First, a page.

Since a natural minor scale has exactly the same notes as its relative major scale, we can also put the natural minor scales in our circle of fifths. So, for example: since the A minor scale and the C major scale share the same notes, we can put them in the same place in the circle of fifths:

circle of fifths major minor

And see here our circle of fifths, which gives us a quick overview of the number of sharps and flats in every major and minor scale, plus an overview of relative minor/major relationships.

Why would I need a circle of fifths?

As mentioned above, the circle of fifths gives a good overview of sharps/flats and relative minor/major.

The circle of fifths is among other things very handy for example in transposing a song (I’ll come back on this in a later lesson).

The circle of fifths also quickly shows us why the major scales that start on a black key on the piano are mostly written with flats instead of with sharps. Let me illustrate this with the Eb major scale, which has 3 flats.

Eb is enharmonic equivalent with D#, so let’s look how the D# major scale looks like. First of all, in the circle of fifths, from F# I will go on clockwise to C#, G# and then to D# (so every step a fifth up). You can see that D# major has 9 sharps (wow!).

circle of fifths D# major 9 sharps

Let’s, for fun, see how the D# major scale looks like (see also the lesson ‘How to form a major scale’):

From D#, a whole tone (W) up to E#

From E#, a whole tone (W) up to F## (or Fx)

From F##, a half tone (H) up to G#

From G#, a whole tone (W) up to A#

From A#, a whole tone (W) up to B#

From B#, a whole tone (W) up to C## (or Cx)

From C##, a half tone (H) up to D#

So the D# major scale is:

D#  E#  F##  G#  A#  B#  C##  D#

As you can see: a total of 9 sharps (don’t count the D# twice)!

Compare this with the Eb major scale:

Eb  F  G  Ab  Bb  C  D  Eb

Now, my question to you is: “Which scale do you prefer, the Eb major scale, or the D# major scale?” I think I know the answer… 🙂

 

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How to form a major scale

For piano players, the C major scale is the easiest major scale because it starts on C and consists of all the white notes up to the next C. So, the notes of the C major scale are: C  D  E  F  G  A  B  C  (this looks as if the scale has 8 notes, but since the C is played twice, the scale consists of 7 different notes).

Let’s now look at the intervals between its consisting notes:

  • From C to D: whole tone (W)
  • From D to E: whole tone (W)
  • From E to F: half tone (H)
  • From F to G: whole tone (W)
  • From G to A: whole tone (W)
  • From A to B: whole tone (W)
  • From B to C: half tone (H)

So the intervals between the consecutive notes of the C major scale are:

W W H W W W H  (see figure)

intervals in major scale

Since all major scales sound the same way, this structure is valid for all major scales. That means that the only difference between all major scales is their root (starting note). So we can use this structure to find out all the other major scales. Let me illustrate this with some examples:

The D major scale

Let’s apply our ‘formula’ (W W H W W W H) to find the scale of D major.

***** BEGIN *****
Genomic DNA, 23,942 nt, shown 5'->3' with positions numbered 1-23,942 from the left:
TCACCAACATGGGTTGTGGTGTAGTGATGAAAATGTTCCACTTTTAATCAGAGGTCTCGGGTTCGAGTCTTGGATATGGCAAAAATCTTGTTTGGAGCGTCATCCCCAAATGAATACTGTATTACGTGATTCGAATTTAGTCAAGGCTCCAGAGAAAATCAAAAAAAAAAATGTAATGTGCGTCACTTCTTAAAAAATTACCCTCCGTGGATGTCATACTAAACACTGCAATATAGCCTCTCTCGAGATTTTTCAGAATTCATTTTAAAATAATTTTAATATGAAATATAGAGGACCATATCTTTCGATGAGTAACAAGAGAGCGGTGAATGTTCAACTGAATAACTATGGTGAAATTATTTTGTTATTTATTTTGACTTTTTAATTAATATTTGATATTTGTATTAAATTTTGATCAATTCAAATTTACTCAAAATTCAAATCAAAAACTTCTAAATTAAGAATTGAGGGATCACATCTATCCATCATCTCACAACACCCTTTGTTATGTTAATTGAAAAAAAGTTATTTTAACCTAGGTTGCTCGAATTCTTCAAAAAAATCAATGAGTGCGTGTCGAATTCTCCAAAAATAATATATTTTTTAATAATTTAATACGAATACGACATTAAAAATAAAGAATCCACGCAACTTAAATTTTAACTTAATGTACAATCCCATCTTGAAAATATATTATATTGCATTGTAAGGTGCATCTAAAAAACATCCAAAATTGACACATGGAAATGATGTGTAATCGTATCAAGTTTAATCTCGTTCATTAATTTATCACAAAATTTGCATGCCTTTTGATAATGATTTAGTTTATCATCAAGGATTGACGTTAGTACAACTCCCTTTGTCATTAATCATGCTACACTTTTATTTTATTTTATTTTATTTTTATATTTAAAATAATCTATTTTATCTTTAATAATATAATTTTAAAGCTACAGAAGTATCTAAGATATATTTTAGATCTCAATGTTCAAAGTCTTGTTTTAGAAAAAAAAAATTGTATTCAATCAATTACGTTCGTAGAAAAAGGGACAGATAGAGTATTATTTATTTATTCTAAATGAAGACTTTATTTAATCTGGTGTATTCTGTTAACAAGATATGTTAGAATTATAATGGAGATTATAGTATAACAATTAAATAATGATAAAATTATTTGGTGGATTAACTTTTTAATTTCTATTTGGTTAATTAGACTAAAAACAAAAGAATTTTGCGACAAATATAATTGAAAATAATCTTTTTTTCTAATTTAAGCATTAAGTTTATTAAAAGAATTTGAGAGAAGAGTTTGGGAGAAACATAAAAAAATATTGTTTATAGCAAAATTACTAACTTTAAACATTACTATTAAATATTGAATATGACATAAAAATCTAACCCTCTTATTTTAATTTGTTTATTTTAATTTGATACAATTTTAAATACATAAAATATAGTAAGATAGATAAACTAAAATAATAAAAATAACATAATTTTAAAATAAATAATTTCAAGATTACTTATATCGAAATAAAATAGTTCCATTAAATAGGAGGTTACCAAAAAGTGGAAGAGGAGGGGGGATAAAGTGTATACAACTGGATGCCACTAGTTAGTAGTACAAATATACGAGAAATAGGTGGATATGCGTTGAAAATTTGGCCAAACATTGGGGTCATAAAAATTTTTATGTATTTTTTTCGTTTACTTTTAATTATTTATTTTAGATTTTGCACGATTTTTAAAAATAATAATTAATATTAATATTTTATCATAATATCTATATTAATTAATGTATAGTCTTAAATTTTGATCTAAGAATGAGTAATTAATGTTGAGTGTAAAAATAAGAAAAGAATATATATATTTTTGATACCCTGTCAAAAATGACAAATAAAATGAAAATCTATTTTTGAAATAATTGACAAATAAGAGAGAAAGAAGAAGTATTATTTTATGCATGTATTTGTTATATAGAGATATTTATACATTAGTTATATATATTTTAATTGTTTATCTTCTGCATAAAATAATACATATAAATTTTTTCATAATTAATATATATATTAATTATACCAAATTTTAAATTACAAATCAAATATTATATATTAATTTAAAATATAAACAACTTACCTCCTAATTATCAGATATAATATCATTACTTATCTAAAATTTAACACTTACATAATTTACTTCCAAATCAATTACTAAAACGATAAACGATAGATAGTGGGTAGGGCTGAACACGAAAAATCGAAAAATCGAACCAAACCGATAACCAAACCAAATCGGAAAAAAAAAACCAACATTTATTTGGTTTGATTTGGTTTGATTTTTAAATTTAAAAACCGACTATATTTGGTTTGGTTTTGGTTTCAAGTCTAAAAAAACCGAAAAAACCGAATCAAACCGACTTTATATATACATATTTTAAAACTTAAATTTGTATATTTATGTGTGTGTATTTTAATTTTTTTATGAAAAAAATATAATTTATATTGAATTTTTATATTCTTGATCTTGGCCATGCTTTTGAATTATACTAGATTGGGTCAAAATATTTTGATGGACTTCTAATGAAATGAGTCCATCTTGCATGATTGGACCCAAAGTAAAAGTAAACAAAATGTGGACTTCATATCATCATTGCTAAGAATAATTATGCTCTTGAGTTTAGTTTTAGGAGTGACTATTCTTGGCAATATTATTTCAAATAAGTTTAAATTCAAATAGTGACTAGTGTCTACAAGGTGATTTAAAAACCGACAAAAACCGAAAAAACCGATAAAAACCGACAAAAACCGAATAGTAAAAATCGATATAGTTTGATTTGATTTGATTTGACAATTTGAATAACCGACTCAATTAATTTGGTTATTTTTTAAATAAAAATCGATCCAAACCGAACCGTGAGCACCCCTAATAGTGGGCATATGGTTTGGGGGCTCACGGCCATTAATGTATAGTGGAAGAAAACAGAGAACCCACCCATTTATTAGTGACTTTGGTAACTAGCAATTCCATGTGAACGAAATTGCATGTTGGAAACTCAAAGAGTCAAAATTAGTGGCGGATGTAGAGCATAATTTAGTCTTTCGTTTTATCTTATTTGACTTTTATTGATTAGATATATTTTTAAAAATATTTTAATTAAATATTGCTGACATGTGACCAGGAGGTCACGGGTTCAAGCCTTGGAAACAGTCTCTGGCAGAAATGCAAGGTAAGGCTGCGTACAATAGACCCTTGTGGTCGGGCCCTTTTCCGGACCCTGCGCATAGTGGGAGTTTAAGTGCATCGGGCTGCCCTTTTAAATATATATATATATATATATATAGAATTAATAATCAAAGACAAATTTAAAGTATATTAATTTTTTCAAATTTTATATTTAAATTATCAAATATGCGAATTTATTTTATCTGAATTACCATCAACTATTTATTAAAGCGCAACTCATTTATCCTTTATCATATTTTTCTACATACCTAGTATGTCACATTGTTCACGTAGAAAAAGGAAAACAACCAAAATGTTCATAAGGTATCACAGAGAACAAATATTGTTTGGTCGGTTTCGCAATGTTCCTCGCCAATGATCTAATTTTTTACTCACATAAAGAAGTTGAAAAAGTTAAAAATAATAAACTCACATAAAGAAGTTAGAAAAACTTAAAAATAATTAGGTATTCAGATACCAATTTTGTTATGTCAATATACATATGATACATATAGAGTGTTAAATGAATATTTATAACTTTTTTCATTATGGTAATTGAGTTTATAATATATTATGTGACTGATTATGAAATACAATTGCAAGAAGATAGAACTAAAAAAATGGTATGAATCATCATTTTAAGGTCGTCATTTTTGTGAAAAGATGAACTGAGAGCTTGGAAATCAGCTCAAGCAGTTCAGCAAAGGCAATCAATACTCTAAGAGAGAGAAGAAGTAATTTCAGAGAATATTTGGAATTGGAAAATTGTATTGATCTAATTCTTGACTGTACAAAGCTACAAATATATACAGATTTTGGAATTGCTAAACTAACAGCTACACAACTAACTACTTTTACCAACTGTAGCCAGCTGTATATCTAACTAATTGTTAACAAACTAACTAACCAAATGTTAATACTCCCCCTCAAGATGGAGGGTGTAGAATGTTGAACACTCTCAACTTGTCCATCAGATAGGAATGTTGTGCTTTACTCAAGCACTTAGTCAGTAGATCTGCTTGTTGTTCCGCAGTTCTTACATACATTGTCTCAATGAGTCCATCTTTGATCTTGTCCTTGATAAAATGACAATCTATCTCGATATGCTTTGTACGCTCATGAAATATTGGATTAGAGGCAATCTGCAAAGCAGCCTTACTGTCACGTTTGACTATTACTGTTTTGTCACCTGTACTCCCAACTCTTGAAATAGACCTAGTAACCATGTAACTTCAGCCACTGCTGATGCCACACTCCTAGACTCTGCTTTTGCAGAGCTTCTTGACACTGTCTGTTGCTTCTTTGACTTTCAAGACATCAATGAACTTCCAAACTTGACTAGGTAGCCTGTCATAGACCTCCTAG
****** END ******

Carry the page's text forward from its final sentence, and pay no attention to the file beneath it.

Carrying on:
• From D, a whole tone (W) up to E
  • From E, a whole tone (W) up to F#
  • From F#, a half tone (H) up to G
  • From G, a whole tone (W) up to A
  • From A, a whole tone(W) up to B
  • From B, a whole tone (W) up to C#
  • From C#, a half tone (H) up to D

So, the notes of the D major scale are: D  E  F#  G  A  B  C#  D

Now, why did I call the 3rd and 7th notes F# and C# and not Gb and Db? Well, this is because we have to apply one of the following 2 rules (you can choose which rule to apply, since one rule implies automatically the other):

  • Don’t use the same letter for 2 consecutive notes
  • Don’t leave a ‘gap’ between 2 consecutive notes

Let me explain those rules:

Don’t use the same letter for 2 consecutive notes: Imagine that in the D major scale, I would have used Gb instead of F#. The first 4 notes of the scale would then have been: D  E  Gb  G …

In this case, the letter G is used twice (even if the first has a flat sign), so this is against our first rule.

In the same way, you can show that you have to use C# instead of Db.

Don’t leave a gap between 2 consecutive notes: Again, imagine I would have used Gb instead of F# in the D major scale, so: D  E  Gb  G …

Now, between E and Gb, there’s a ‘gap’ because we miss the letter F. We have therefore to use the letters in the order as they appear on the white keys of the piano keyboard.

The F major scale

When we apply our formula to find the F major scale, we get:

  • From F, a whole tone up to G
  • From G, a whole tone up to A
  • From A, a half tone up to Bb
  • From Bb, a whole tone up to C
  • From C, a whole tone up to D
  • From D, a whole tone up to E
  • From E, a half tone up to F

Did you notice that the scale of F major has a flat note (the Bb), not a sharp? It cannot be an A# (just apply one of the rules mentioned above and you will see that the 3rd note in the scale of F major is a Bb, not an A#).

So, the scale of F major is:  F  G  A  Bb  C  D  E  F

The other major scales

With our formula (WWHWWWH), you can now find out yourself the other major scales. Since there are 12 different notes, that means that there are also 12 major scales.